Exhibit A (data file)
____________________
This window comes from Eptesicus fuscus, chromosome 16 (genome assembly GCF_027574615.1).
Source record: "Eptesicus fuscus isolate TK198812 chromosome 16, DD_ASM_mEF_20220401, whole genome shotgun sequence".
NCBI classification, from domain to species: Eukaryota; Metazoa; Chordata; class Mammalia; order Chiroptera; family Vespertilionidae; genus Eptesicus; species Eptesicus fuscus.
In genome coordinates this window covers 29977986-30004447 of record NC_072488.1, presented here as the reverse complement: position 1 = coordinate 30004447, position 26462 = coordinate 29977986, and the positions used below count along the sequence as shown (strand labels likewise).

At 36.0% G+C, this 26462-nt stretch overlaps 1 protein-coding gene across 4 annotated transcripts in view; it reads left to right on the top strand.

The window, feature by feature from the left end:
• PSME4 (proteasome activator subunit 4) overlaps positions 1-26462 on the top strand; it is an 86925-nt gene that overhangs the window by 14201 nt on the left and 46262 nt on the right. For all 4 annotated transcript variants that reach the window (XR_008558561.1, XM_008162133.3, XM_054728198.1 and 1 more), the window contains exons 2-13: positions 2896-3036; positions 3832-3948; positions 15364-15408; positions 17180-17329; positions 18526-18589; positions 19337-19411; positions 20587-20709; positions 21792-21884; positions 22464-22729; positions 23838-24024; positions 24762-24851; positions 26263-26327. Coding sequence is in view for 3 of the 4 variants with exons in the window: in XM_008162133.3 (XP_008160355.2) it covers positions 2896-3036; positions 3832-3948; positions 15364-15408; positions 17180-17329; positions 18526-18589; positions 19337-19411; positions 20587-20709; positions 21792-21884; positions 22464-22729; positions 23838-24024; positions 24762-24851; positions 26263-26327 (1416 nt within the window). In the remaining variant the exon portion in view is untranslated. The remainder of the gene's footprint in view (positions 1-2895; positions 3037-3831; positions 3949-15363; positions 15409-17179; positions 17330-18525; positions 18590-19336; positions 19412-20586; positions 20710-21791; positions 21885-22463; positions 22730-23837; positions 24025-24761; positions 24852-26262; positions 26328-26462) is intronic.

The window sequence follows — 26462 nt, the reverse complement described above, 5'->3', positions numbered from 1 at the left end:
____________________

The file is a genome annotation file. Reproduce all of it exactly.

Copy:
This window comes from Eptesicus fuscus, chromosome 16 (genome assembly GCF_027574615.1).
Source record: "Eptesicus fuscus isolate TK198812 chromosome 16, DD_ASM_mEF_20220401, whole genome shotgun sequence".
NCBI classification, from domain to species: Eukaryota; Metazoa; Chordata; class Mammalia; order Chiroptera; family Vespertilionidae; genus Eptesicus; species Eptesicus fuscus.
In genome coordinates this window covers 29977986-30004447 of record NC_072488.1, presented here as the reverse complement: position 1 = coordinate 30004447, position 26462 = coordinate 29977986, and the positions used below count along the sequence as shown (strand labels likewise).

At 36.0% G+C, this 26462-nt stretch overlaps 1 protein-coding gene across 4 annotated transcripts in view; it reads left to right on the top strand.

The window, feature by feature from the left end:
• PSME4 (proteasome activator subunit 4) overlaps positions 1-26462 on the top strand; it is an 86925-nt gene that overhangs the window by 14201 nt on the left and 46262 nt on the right. For all 4 annotated transcript variants that reach the window (XR_008558561.1, XM_008162133.3, XM_054728198.1 and 1 more), the window contains exons 2-13: positions 2896-3036; positions 3832-3948; positions 15364-15408; positions 17180-17329; positions 18526-18589; positions 19337-19411; positions 20587-20709; positions 21792-21884; positions 22464-22729; positions 23838-24024; positions 24762-24851; positions 26263-26327. Coding sequence is in view for 3 of the 4 variants with exons in the window: in XM_008162133.3 (XP_008160355.2) it covers positions 2896-3036; positions 3832-3948; positions 15364-15408; positions 17180-17329; positions 18526-18589; positions 19337-19411; positions 20587-20709; positions 21792-21884; positions 22464-22729; positions 23838-24024; positions 24762-24851; positions 26263-26327 (1416 nt within the window). In the remaining variant the exon portion in view is untranslated. The remainder of the gene's footprint in view (positions 1-2895; positions 3037-3831; positions 3949-15363; positions 15409-17179; positions 17330-18525; positions 18590-19336; positions 19412-20586; positions 20710-21791; positions 21885-22463; positions 22730-23837; positions 24025-24761; positions 24852-26262; positions 26328-26462) is intronic.

The window sequence follows — 26462 nt, the reverse complement described above, 5'->3', positions numbered from 1 at the left end: